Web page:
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  1. Please communicate with your loved one, the doctors/nurses & all medical staff about the condition of your loved one, do not allow them to make the final life or death decision. Know & respect your loved one’s wishes & have a health care durable power of attorney (proxy) form on file. I believe once it is clear that there is absolutely nothing more that can be done & they begin entering into the end of life stages it is best not to prolong a loved one’s suffering. I believe from personal/professional experience that when a loved one & family members do everything that is medically possible to beat the odds & the patient is not responding to treatment any more all aggressive treatment should cease. At this point the most humane & loving thing to do is help your loved once accept their death, make your loved one comfortable, talk to them, hold their hand, pray & listen to Godly music as you wait for them too step into eternity. I know from personal experience with my loved one as well as professional experience that not prolonging the inevitable is compassionate, loving, and ethical once all measures have been completely exhausted.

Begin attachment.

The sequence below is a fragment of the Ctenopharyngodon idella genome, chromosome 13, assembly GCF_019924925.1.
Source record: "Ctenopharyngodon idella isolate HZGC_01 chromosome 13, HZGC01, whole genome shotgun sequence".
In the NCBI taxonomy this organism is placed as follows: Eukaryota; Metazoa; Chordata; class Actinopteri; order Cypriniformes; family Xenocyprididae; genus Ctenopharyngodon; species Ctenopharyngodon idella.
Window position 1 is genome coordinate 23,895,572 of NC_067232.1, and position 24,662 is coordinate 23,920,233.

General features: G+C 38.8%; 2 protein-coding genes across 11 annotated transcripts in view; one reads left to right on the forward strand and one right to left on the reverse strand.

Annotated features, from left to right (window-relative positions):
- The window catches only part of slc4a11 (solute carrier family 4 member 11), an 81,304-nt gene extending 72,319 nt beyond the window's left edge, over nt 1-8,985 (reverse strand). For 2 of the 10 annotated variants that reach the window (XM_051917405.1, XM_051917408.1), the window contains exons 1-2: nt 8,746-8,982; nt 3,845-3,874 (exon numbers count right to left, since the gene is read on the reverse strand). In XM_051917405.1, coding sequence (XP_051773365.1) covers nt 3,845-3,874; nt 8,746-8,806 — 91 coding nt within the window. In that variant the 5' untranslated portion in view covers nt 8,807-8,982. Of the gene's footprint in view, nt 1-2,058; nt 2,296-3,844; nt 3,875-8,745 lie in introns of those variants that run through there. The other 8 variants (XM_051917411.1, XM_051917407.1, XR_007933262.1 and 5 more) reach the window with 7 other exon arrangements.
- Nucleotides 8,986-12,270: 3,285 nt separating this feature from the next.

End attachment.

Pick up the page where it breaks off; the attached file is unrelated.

2. As I viewed the documentary, “Facing Death,” I empathized with the plight of family members struggling to make hard decisions on behalf of their loved ones. No one wants to be put in the position of having to make this tough decision, so it is important that family members encourage their loved ones to complete a durable power of attorney for healthcare and a living will.